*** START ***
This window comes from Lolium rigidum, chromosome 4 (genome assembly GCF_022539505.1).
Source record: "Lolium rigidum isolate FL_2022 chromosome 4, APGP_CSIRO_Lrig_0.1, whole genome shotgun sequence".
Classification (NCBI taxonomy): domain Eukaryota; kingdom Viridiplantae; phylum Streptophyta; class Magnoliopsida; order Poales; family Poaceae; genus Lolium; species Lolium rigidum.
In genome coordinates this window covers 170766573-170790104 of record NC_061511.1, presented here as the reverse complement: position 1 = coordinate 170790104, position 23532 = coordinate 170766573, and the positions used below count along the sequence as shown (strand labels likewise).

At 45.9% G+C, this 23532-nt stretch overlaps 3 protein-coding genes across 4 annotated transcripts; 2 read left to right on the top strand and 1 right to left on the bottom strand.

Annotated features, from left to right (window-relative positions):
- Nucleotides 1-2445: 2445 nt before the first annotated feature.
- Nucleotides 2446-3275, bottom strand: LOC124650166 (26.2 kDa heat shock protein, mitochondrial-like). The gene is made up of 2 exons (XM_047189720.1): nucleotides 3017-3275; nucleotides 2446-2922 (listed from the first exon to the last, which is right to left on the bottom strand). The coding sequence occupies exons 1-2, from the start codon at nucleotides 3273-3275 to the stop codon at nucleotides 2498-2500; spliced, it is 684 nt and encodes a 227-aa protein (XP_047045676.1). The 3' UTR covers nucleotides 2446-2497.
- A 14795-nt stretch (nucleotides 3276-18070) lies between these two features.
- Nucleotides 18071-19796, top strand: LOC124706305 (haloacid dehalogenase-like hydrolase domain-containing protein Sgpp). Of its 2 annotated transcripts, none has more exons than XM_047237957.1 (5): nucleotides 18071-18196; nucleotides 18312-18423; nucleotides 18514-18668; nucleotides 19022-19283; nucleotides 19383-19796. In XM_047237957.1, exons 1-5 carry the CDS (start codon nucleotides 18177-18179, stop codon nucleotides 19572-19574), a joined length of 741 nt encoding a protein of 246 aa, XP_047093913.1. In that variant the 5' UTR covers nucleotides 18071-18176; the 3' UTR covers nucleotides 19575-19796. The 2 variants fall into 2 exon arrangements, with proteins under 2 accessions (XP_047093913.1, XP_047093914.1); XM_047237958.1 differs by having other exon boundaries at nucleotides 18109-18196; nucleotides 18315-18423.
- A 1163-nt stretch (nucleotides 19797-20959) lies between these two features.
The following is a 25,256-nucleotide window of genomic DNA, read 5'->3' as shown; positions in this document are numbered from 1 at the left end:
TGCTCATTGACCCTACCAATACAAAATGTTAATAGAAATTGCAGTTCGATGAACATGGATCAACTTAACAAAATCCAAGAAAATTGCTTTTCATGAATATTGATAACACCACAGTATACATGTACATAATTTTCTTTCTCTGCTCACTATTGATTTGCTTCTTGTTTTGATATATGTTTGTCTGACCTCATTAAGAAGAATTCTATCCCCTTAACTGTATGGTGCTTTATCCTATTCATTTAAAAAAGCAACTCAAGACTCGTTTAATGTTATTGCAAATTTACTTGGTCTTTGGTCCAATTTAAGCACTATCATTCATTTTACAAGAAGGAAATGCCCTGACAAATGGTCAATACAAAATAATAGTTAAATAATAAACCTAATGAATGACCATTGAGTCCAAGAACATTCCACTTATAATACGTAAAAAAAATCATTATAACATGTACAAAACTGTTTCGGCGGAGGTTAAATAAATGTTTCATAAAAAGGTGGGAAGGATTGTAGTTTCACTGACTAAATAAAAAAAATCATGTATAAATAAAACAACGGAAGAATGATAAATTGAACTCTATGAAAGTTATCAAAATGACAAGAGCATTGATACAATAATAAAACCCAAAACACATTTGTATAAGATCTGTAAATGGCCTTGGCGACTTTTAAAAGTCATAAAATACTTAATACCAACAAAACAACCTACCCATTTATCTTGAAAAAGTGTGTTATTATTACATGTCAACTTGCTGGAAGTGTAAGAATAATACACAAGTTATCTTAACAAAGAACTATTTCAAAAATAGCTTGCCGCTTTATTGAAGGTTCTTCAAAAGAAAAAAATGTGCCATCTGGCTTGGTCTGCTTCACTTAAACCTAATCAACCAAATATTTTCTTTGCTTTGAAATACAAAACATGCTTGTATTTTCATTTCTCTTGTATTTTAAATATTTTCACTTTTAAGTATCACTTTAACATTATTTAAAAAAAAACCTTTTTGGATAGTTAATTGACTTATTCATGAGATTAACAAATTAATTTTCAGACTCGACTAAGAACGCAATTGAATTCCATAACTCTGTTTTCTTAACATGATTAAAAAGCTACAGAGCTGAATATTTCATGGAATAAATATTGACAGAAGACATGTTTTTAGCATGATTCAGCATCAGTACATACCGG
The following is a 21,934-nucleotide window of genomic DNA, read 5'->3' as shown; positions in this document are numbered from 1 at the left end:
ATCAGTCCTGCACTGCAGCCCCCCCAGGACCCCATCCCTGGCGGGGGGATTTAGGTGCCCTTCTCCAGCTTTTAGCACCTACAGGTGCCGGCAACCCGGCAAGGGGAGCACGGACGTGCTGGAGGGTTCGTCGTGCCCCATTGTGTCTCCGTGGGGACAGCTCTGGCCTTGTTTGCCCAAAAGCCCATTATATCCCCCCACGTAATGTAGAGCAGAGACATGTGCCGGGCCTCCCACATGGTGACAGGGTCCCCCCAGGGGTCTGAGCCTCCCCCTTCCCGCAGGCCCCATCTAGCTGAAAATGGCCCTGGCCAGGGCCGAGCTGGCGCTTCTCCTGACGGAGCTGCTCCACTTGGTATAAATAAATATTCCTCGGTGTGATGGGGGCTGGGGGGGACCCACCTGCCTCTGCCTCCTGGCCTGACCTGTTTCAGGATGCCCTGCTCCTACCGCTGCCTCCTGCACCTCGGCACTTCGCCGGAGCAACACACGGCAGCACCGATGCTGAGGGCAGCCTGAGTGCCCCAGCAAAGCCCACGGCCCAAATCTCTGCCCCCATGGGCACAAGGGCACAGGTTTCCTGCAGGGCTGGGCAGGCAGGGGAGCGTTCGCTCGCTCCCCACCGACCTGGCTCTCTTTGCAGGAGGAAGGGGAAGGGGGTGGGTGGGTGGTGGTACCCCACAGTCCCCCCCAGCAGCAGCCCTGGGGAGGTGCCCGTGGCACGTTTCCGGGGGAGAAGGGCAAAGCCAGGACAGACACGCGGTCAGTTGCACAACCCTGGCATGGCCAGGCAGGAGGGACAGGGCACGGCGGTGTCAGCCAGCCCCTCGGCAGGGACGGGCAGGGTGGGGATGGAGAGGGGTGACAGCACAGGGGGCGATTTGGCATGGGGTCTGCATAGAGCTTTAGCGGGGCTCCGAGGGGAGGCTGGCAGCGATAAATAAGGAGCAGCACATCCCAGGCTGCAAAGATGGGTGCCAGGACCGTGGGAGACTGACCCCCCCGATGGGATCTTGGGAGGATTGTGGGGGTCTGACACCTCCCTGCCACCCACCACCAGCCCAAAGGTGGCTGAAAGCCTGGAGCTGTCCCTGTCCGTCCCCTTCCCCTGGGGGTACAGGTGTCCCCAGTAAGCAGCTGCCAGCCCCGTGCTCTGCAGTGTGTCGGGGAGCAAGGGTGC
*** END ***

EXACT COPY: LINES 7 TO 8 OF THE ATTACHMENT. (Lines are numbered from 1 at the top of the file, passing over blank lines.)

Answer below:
- Nucleotides 1-2445: 2445 nt before the first annotated feature.
- Nucleotides 2446-3275, bottom strand: LOC124650166 (26.2 kDa heat shock protein, mitochondrial-like). The gene is made up of 2 exons (XM_047189720.1): nucleotides 3017-3275; nucleotides 2446-2922 (listed from the first exon to the last, which is right to left on the bottom strand). The coding sequence occupies exons 1-2, from the start codon at nucleotides 3273-3275 to the stop codon at nucleotides 2498-2500; spliced, it is 684 nt and encodes a 227-aa protein (XP_047045676.1). The 3' UTR covers nucleotides 2446-2497.